Preemptive Health and Medicine Has Potential to Transform Healthcare
When it comes to clinical innovations that don’t work until they do, 2022 served up big, increasingly scaled breakthroughs in treating diabetes and obesity. Drugs such as tirzepatide and semaglutide treat obesity as a chronic metabolic disease and, in this way, may carry a host of preemptive health benefits: improved blood pressure or cholesterol levels, improved blood sugar levels in patients with diabetes, delayed onset of type 2 diabetes, and reduced risk of heart attacks, strokes, and cardiovascular deaths.
Such novel treatments point to the enormous promise of preemptive health and medicine — and to why Flagship Pioneering is so committed to this burgeoning field, still in its exciting early days.
Take for example Montai Health, Flagship’s most recently launched company. Montai is pioneering the creation of Anthromolecule™ medicines – derived from a privileged class of molecules with a history of safe, human consumption — to treat and preempt chronic disease. The company platform couples advancements in the digitization of natural chemistry and human biology with powerful computational tools to evaluate millions of bioactive Anthromolecule™ connections to validated disease pathways, and efficiently prioritizing high potential treatments.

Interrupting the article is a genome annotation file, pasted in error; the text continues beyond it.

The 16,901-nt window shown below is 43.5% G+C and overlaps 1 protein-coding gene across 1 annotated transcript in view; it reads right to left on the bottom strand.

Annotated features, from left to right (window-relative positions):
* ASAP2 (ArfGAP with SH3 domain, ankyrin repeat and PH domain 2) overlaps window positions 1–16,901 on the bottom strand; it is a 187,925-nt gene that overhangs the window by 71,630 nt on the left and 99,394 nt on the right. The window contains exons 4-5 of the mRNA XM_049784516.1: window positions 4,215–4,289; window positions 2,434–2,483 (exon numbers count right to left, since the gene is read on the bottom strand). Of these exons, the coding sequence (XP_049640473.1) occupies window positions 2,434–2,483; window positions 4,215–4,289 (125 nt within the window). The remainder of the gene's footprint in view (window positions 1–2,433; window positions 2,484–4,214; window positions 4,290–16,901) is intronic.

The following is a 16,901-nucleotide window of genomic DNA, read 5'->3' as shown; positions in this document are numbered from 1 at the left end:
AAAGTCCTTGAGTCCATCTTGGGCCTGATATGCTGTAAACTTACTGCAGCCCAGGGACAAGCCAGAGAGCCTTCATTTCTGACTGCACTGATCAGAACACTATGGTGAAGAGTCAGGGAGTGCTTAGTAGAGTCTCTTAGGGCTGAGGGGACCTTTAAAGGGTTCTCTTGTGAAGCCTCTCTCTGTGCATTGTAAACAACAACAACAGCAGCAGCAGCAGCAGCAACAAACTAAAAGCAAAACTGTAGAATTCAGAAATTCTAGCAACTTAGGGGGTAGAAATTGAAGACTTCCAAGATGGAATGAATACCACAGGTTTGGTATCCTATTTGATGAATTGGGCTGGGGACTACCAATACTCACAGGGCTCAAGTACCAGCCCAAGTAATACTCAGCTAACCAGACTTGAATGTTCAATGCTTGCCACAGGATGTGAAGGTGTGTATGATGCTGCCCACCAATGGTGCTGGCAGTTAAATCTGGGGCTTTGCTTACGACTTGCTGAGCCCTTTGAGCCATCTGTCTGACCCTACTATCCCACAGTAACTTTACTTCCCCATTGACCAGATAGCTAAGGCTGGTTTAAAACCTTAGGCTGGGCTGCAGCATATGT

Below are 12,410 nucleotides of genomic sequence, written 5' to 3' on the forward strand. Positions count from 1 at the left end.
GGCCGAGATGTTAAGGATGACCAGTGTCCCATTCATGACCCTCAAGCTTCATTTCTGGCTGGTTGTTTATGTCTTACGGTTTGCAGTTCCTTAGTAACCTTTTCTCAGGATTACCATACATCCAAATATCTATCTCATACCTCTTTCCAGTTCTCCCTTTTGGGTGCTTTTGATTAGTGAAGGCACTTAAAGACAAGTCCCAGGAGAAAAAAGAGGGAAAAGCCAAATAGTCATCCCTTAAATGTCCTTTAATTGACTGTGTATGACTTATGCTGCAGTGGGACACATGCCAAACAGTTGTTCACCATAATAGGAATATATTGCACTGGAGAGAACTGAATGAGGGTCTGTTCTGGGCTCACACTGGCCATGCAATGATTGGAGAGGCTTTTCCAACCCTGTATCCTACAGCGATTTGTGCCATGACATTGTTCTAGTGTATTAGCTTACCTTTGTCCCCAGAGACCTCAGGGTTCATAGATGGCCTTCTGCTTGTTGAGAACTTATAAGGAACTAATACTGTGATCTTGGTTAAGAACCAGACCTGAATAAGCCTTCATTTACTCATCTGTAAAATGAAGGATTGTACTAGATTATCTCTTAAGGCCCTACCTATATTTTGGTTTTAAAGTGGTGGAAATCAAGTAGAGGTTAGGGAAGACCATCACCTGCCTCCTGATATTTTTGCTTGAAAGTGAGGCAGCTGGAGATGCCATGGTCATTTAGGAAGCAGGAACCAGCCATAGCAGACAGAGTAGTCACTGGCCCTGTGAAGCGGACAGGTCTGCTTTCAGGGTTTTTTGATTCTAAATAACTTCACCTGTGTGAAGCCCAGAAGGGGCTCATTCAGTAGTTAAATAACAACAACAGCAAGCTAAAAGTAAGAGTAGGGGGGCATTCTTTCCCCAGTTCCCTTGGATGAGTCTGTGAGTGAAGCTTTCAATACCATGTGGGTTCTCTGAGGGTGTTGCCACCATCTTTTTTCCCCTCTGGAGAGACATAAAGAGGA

We believe we’ll discover in the years ahead that many of the cellular processes that lead to disease conditions afflicting billions of people around the world can be slowed, delayed, or stopped altogether before disease takes hold. The implications for our longevity (lifespan), our health care spending, and our quality of life (healthspan) are inestimable.
Agriculture, Food, and Climate Solutions Will Be Driven by Biotech Innovation
Earlier in this letter, I mentioned the recent progress in nuclear fusion, a thrilling scientific achievement that should inspire us all. However, its impact on our current climate crisis will be decades in the making. Climate change is an immediate threat that requires swift action with solutions that can be deployed today.